Seattle Author Angela Garbes Delivers the Right Book on Pregnancy and Motherhood

Garbes recognized new moms were craving non-biased information about pregnancy and new motherhood -- and she delivered it
| FROM THE PRINT EDITION |
 
 
Seattle author and mother Angela Garbes recognized new moms were craving non-biased information about pregnancy and new motherhood—and she delivered it

This article appears in print in the May 2018 issue. Click here to subscribe.

In 2015, Angela Garbes was a new mom and the full-time food writer at The Stranger. As she writes in her forthcoming book, Like a Mother: A Feminist Journey Through the Science and Culture of Pregnancy (May 29, $24.99, HarperCollins), “There wasn’t one minute when I wasn’t thinking about, writing about, eating, or producing food.” It was that notion that inspired her in-depth article about breast milk, which became the alternative newspaper’s most viral story: To date, it has had more than 2 million page views.

Reaction to that article, “The More I Learn About Breast Milk, the More Amazed I Am,” solidified something Garbes already suspected: that new moms were craving the same kind of unbiased, scientific information about nursing and motherhood that she was. A book agent, also a nursing mother, came calling, and a year later—after quitting her job to focus on the deep dive required to research such a complex subject—Garbes turned in a probing manuscript. Her book goes beyond breast milk into the science and culture of what women experience during pregnancy and as new moms, without any of the usual prescriptive overtones.

If you’ve ever wondered how and why a woman’s body and mind shifts—the good, the bad, the ugly—before, during and after childbirth, it’s a fascinating read. “Pregnancy is scientifically fascinating,” she says. “You’re growing a person inside your body. But that’s not what we talk about: It’s don’t do this, it’s bad to do that. We’re overdue for just giving women information—straight.”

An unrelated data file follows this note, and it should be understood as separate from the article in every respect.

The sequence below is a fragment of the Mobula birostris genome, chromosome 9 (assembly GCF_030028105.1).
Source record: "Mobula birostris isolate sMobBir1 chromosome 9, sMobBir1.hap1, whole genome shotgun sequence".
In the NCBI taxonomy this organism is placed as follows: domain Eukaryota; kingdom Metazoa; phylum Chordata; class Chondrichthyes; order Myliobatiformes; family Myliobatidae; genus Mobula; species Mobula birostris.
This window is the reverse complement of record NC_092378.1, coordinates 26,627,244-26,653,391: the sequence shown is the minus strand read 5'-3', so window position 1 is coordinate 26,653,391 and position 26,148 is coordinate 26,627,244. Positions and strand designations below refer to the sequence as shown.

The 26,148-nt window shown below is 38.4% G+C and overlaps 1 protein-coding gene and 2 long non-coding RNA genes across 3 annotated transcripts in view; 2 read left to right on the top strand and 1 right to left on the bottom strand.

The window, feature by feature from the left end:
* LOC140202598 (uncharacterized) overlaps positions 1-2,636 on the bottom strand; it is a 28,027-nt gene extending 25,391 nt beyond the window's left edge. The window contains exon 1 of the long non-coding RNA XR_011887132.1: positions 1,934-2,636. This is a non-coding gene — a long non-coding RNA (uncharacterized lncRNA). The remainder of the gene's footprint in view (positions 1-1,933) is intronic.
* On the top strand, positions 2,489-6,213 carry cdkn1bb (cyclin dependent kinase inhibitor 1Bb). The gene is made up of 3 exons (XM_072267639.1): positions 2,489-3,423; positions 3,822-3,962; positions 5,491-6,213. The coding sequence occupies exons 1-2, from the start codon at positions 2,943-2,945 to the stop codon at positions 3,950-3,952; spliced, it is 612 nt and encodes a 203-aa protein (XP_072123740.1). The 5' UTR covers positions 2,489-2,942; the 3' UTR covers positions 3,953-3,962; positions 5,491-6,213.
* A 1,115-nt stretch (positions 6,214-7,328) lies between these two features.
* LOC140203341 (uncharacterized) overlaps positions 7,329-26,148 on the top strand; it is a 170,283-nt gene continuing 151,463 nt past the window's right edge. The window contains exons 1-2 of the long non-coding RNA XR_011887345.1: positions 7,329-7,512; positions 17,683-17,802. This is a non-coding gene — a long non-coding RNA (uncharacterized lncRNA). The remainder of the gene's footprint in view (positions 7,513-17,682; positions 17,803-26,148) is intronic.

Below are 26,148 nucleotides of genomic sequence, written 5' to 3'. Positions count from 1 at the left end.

Most importantly, the book brings the voices of often underrepresented women into the conversation—women of color, nonbinary people, single mothers, mothers who’ve suffered miscarriages or battled severe anxiety or depression. As a Filipina woman, Garbes says it was important to her to make sure her research was balanced, and ultimately, to arm women with the information they need to make their own decisions regarding their babies and their bodies. “There is no right or wrong way to be pregnant, to become a mother, to make a family,” she writes. “There is only one way—your way, which will inevitably be filled with tears, mistakes, doubt, but also joy, relief, triumph, and love.” 

Vital Stats
 
Little Known Fact
Angela Garbes’ favorite chapter to research and write was the one about the placenta. “It grows most similar to how cancer grows—and nobody talks about it!”

Staying on Course
Garbes very nearly gave up her writing career (“You keep getting asked to do more and get paid less”) to pursue a master’s in public health and nutrition, but deferred admission to grad school when she found out she was pregnant.

In a Family Way
Her daughter, Noli, is now 3. Garbes and her husband welcomed a second daughter, Ligaya, in early March.

Related Content

The incident was one of several "realistic" military exercises that took place in Seattle in mid-April

With the Real Black Grandmothers website, University of Washington assistant professor of American ethnic studies LaShawnDa Pittman archives the experience of a vital member of the black community

Change is the only constant, they say, and it’s happening all over Seattle— no place more so than along a stretch of Dexter and Westlake where yesterday’s innovators settled and today’s dreamers are also finding a home

With a vote set for Monday, negotiations ongoing, and a veto threat from Mayor Jenny Durkan looming, what's the path forward for the hotly debated proposed tax to fund housing and homelessness services?